Small Acreage Programs

Colorado Forage Guide

Produced to help small acreage landowners become familiar with livestock forage and grazing management. Information is provided on how grasses differ, what legumes are and how they can fit into pastures, and what to consider if you need to revegetate your pasture, including how to design your own seed mix. The section on grazing management will help you know what to look for and expect before, during, and after your pastures are grazed. Because grazing is an ongoing learning process, this information will complement your own experiences and the advice of others, such as Colorado State University Extension (CSU Extension), the Natural Resources Conservation Service (NRCS), and neighbors. Click on link:

http://www.ext.colostate.edu/sam/pasture.html

Small Acreage Management
Whether new to farming or an old pro, understanding your land and resources is crucial.We have many areas of interest for you to explore.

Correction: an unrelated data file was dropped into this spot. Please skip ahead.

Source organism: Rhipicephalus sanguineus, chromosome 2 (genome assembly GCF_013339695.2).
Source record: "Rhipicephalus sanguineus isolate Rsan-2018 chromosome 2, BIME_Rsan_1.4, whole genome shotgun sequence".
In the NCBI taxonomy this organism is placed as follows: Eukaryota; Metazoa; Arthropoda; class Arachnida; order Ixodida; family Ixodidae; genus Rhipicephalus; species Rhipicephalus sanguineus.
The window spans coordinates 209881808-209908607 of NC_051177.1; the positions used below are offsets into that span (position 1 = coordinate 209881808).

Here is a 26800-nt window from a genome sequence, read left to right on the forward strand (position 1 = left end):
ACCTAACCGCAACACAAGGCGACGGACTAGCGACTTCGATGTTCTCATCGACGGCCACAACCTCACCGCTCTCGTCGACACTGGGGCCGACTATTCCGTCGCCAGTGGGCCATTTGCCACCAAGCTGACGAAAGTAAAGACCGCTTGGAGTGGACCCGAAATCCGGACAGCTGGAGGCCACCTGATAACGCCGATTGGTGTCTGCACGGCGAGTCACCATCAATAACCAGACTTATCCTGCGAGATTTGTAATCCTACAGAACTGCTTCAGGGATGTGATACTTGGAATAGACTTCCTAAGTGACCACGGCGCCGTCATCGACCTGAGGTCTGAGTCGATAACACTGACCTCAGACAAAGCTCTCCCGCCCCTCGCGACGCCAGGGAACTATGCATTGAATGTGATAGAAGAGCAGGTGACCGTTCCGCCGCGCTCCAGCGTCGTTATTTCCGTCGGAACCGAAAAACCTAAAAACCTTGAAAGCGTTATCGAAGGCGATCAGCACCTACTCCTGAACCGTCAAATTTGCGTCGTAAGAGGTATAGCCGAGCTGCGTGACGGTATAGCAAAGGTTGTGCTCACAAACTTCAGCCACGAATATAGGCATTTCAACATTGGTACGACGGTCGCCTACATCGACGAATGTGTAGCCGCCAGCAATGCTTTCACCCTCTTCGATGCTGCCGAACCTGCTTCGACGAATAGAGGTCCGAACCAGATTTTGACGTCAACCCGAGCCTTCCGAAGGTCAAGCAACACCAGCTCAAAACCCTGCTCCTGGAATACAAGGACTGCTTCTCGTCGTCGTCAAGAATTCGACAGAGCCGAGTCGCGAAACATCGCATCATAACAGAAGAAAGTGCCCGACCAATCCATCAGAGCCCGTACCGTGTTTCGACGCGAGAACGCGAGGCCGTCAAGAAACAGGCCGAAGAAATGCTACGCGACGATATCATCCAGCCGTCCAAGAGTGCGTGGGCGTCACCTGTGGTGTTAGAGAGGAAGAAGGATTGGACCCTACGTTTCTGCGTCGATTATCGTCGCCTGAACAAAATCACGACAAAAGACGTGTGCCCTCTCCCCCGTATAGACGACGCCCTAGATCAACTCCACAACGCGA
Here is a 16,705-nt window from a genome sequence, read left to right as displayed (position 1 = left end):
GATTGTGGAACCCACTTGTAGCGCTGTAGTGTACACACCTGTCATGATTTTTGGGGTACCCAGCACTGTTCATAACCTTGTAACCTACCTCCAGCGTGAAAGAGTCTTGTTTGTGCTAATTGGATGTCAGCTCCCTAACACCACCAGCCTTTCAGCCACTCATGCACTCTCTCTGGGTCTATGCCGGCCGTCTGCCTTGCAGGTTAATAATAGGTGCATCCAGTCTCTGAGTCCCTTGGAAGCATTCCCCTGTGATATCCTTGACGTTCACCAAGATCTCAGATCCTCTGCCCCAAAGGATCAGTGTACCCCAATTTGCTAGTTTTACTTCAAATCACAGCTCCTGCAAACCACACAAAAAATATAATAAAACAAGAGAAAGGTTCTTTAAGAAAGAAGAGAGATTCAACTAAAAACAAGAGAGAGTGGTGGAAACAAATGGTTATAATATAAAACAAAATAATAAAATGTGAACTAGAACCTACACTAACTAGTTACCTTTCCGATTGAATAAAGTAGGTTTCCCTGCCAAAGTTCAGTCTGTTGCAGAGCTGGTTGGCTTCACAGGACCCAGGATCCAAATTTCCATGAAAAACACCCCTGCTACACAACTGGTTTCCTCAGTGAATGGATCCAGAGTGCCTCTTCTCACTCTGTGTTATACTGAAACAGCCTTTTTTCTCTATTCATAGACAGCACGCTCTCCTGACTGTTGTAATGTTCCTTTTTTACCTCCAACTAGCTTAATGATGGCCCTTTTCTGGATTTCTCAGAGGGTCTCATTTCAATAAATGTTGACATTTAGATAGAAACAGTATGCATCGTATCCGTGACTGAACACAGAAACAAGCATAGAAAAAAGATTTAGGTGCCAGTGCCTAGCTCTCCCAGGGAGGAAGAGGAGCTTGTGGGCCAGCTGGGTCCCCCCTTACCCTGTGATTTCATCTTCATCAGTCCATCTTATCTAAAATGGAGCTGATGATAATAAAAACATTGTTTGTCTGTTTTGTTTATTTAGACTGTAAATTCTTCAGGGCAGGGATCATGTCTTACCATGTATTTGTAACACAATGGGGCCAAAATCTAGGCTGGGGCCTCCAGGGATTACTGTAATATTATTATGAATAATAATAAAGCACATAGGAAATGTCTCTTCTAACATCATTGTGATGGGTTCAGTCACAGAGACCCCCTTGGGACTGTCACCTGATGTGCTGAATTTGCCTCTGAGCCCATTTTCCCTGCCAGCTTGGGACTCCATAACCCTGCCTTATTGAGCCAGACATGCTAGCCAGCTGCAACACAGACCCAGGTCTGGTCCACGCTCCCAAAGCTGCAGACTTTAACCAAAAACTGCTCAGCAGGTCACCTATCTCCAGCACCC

Pasture/Range Management Resources
Proper grazing techniques can produce greener and more forageable pastures or rangeland. This simple technique involves allowing grass time to regrow between grazing intervals, and avoiding overgrazing. Pasture management will reduce weeds by maintaining healthy vegetation. The roots of the desired forbs, grasses and shrubs will out-compete weeds.

Sustainable Manure Management Practices

  • Dispose of manure, bedding, and feed wastes by composting, spreading on crops, or hauling it to a composting or disposal facility.

  • Store manure at least 200 feet from water sources including wells and streams.

  • Eliminate animal access to streams, ditches, ponds, and wetlands.

  • Locate corrals and pens downslope of streams and wells.

 

Horse Manure Management

  • An average 1,000-pound horse produces 9 tons of manure a year containing valuable fertilizer elements.

  • Horse owners have a responsibility to manage the manure that is a byproduct of their industry.

  • Manure is commonly stockpiled prior to use. Adequate storage area allows for greater flexibility in timing of manure use.

  • Recordkeeping is an essential factor in land application of manure/compost.

  • The total fertilizer value of the manure produced by Colorado‚Äôs horses is estimated to be $10 million per year.